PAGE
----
Tim Ferriss may be best known for inspiring a new generation of entrepreneurs, but in his book The 4 Hour Work Week, he also lays out an effective strategy for employees to gain leverage and negotiate remote work.
He frames the discussion around the following question:
“How do you train your boss to value performance over presence?”
You need to be able to show them that you get better results outside of the office. This means that not only do you have to get better results, but you also have to measure these results.
Your results should show that your remote work output is higher than your in-office output.
The easiest way to do this is to document some metrics that do a good job of representing your performance.
If you work in customer success like me, this might just be account growth over a quarter - if I can prove that my accounts grew 20% more whilst I was working remotely than in the office, I have leverage. Of course, there’s going to be multiple other variables that impact this metric, but the key is to find the best one and prove you’ve increased performance.
If you’re a mechanical engineer, this might come down to the number of designs per day that you’re producing. If you can prove that working remotely enables you to produce three more designs per day and three hours of additional billable client time, then you have leverage.
If you’re a more experienced employee and a large part of your job involves onboarding new hires, you might mention enhanced productivity in regards to training these new employees and getting them ready to contribute as fast as possible.
You get where this is going. Identify a quantifiable performance related goal that you can measure. Prove that you perform better when working at home. This is harder for some jobs than others, but if you’re in any sort of environment in which KPIs are used, that’s a good starting point.
Keep in mind that having a brag document here might be really helpful, as it’ll easily allow you to showcase your wins and tie them back to you being able to work remotely.
For explanations behind why you work better at home, Ferriss mentions that you could bring up removal of commute and fewer distractions than at the office.
One thing you don’t want to do is present remote work as a personal perk. If your company doesn’t offer the ability to work remotely currently, it’s unlikely that your simple desire to do so will change their mind.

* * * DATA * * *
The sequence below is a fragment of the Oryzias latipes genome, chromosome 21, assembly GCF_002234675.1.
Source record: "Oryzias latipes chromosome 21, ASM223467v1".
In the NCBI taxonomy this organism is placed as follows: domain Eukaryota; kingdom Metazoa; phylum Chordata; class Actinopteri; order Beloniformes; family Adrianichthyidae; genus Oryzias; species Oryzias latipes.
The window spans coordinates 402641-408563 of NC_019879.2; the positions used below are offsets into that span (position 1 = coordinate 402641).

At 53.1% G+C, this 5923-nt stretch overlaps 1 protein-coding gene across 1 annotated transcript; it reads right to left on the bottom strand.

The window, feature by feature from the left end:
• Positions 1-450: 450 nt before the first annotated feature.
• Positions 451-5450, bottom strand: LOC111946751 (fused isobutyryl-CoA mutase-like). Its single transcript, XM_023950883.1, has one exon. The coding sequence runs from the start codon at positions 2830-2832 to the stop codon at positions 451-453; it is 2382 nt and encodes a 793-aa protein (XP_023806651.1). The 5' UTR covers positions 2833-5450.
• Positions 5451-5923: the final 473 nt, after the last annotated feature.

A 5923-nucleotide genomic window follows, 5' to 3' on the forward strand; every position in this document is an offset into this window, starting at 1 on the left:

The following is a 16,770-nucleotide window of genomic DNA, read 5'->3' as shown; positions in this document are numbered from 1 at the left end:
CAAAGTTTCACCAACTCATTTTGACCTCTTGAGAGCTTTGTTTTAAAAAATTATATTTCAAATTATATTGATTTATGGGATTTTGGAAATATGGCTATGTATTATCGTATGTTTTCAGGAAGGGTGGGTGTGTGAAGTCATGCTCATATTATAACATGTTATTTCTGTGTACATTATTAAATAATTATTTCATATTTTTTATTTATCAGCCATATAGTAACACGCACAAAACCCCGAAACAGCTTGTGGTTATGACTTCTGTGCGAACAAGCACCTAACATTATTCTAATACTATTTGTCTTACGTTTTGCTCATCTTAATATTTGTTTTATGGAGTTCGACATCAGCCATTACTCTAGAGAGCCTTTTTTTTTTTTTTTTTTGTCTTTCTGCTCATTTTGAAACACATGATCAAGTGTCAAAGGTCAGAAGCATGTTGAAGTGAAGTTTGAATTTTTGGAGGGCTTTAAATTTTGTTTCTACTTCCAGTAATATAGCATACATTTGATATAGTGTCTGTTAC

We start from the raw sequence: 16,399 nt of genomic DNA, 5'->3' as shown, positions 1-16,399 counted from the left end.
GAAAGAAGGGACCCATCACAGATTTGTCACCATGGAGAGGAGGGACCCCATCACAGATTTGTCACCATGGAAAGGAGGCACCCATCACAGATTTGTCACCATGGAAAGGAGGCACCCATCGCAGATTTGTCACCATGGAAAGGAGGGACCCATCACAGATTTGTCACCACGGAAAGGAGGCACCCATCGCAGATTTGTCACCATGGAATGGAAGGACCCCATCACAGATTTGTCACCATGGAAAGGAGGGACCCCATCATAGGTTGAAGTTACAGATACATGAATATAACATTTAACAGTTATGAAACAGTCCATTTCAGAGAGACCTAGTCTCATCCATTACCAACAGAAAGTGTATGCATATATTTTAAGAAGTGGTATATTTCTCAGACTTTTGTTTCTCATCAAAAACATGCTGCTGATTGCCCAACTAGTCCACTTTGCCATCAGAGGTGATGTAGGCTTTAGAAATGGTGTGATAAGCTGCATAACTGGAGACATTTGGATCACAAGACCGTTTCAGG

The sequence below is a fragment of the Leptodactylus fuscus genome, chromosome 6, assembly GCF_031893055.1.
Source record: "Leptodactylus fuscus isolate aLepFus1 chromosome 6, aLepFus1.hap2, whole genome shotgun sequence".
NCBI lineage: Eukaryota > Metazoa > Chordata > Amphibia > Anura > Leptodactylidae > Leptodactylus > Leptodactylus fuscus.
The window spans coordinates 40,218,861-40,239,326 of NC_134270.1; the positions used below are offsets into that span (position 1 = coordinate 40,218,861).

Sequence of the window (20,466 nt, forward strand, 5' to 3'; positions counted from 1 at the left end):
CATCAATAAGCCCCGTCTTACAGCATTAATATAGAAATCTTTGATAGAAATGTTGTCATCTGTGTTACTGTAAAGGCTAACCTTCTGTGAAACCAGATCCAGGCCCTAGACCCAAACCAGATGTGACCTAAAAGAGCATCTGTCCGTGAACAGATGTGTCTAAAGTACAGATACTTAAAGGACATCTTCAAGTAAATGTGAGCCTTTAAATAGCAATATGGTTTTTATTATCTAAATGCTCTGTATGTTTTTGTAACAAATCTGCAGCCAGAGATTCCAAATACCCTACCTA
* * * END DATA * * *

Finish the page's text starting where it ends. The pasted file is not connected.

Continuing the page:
Rather, it needs to be framed as an effective business decision. If your output increases outside of the office and you have hard data to back that up, then that becomes harder to refute than remote work just being a perk you enjoy.
Let’s go back to our example of the senior employee. If that person is able to ramp up three new hires per week working remotely rather than just one (say due to increased focus and limited distractions), then that clearly benefits the business in terms of worker output.
Once you have the data, talk to your boss and outline a revocable trial period for working remotely.
This could be something like working from home Mondays And Tuesdays for two weeks.
Ferriss actually outlines a step by step script you can use in his book - here’s what I took away from it:
Once you’ve hopefully secured your trial period, you overdeliver on your remote days.
You ensure that they’re your most productive days of the week. This might mean having to work extra time in the short run - probably worth it.
Once your trial is over, set a meeting with your boss to discuss the results of the trial period. Again, have evidence ready and prepare a short one-pager clearly detailing your increased productivity.
Suggest increasing your ability to work remotely to 4 days a week - again, having good negotiation skills here comes in handy as there will likely be minor objections.
Ferriss notes that it’s important to not get overly defensive after an objection.
You want to acknowledge the validity of your boss’s concern - if you don’t, you’re just going to turn this into a battle of ego rather than an actual productive discussion, which is what it should be.
I hope the above also illustrates that negotiating remote is not some binary event. In all likelihood, asking just once and hoping for your boss to allow you to work remotely won’t work.
Rather, it’s a process. You go from trying to negotiate one day out of a few weeks to a few days per week to full time. Each step of the way, you have direct evidence justifying the why behind this change in accommodation.
You’re ready to concede a few days and you realize that you might actually need to work harder on your remote days in the short run.
Something I don’t see being talked about as much is the downside to remote working.
Often, people will try to use remote work as an escape from their actual job. Somehow they’ll think that just because they’re not present in the office, their life got better (despite having to do the same exact work).
Sure, it might be true you don’t have to commute and you’ve unlocked a new batch of time that wasn’t present before.
But if you didn’t like doing the work in the office, you’re not going to like doing it at home (or in Bali, depending on your inclination to travel).
So be sure to get that part sorted first. Find work you enjoy and then sure, if you work better remotely, use these tips to get you going. But don’t try to use remote work as a band aid solution if you don’t enjoy your job.
Consider subscribing to get these case studies delivered to your inbox.
Some people call it a newsletter - I call it a good time. I write about tech careers and how you can get ahead in yours. It’s my best content (like this case study) delivered to you once a week.